Aside from sequence of investment returns, taxes are probably the most significant factor in determining how much money you will have to spend in retirement or to leave to heirs.
As my current clients and long-time email or podcast subscribers know, we spend a good deal of time limiting lifetime tax liability for our clients.
Asset location is one tool we use at Eagle Ridge Wealth Advisors to reduce taxes or limit tax drag for our clients, but you are likely more familiar with asset allocation.
In this episode of Retire Your Way Radio, I talk about how asset location can be combined with your desired asset allocation to reduce your income taxes.
This blog post and podcast episode were originally published Apr. 6, 2022. These show notes have been updated 8/11/2023 to include additional content and a YouTube video.
Listen to Episode 43 Here:
You can listen online through the direct player above, or a much easier way to listen is by subscribing to the podcast through a free podcast app on your phone. The podcast is available on iTunes, Spotify, Google Podcasts, iHeartRadio, and several others!
So, what is the difference between asset allocation and asset location?
Your asset allocation allows you to balance your risk level with the potential rewards, and this allocation will likely change over time.
Generally, if you are decades from retirement, it is beneficial to invest more of your money in equities in the stock market because you have time to ride out market downturns.
Then, as you get closer to retirement, your portfolio can become more conservative with bonds and cash to preserve the wealth you have built.
Asset location is positioning the investments from your asset allocation into the best accounts in order to reduce your taxable income.
You may have money invested in a taxable brokerage account, a tax-deferred retirement account, or a tax-free Roth IRA, or some combination of these accounts.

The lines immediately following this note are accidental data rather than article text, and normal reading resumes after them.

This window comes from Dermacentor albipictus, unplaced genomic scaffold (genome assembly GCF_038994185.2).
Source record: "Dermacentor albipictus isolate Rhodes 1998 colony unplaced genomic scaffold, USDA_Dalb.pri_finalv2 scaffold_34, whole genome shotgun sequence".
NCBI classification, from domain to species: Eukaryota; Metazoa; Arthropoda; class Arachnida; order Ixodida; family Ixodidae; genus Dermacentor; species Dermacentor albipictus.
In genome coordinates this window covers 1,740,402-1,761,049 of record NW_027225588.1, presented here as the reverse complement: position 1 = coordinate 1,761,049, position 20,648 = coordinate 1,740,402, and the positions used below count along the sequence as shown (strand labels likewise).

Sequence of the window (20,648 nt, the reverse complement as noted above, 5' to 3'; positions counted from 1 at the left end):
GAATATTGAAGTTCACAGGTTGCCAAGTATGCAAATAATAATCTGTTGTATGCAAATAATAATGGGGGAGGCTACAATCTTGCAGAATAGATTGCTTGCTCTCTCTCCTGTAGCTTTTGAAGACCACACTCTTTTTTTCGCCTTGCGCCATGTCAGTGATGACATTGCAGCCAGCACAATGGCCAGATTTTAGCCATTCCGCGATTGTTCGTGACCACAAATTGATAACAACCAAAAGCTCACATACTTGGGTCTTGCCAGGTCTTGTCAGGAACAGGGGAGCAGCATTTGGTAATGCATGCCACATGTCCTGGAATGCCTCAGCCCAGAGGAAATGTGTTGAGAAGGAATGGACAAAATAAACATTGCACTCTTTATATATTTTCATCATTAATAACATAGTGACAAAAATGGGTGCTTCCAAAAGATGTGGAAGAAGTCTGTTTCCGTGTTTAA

Those accounts don’t all have to have the same asset allocation mix, and they shouldn’t! However, this is how many advisors will invest for you.
This is something that gets missed all the time, and it doesn't matter if you're a DIYer or you've been working with a financial professional for years that only specializes in helping you grow your pile of money.
Many advisors still don’t focus on tax planning, and if you have an advisor that invests all of your different accounts the same or they don’t ask to see your tax return, then you know you don’t have a true tax planning advisor.
Often these advisors are doing audits on portfolios from an investment or risk perspective, and they should be, but often, they only talk about increasing or decreasing the amount of risk you're taking.
But have you ever audited your portfolio from a tax perspective, to make sure that your investments are held as efficiently as possible as it relates to the tax code and risk? Have you ever laid the tax code on top of your retirement income situation?
What do I mean by that?
Limiting Tax Liability
In general, you would want to put more secure investments (like bonds and treasuries) that are most likely to produce income from interest and dividends into a tax-deferred account like a 401(k) or IRA.
Then you can put the growth portion of your investments into a taxable account or tax-free accounts (like a Roth IRA). You would want to start by putting the growth allocation of your investments into a Roth account since you would owe zero tax on the growth over time (which is why we love Roth IRAs).
You would want the next level of your growth investments in a taxable account since long-term capital gains have favorable tax rates when compared with regular income tax brackets.
When you take money from your tax-deferred accounts (like a 401(k) or IRA), you’re going to be taxed at regular income tax rates, but you won’t be taxed annually on the interest and dividends that the investments will produce in those tax-deferred accounts. So, it’s kind of like you’re saving yourself from being taxed twice, since you would have held those interest and dividend earning-holdings anyway.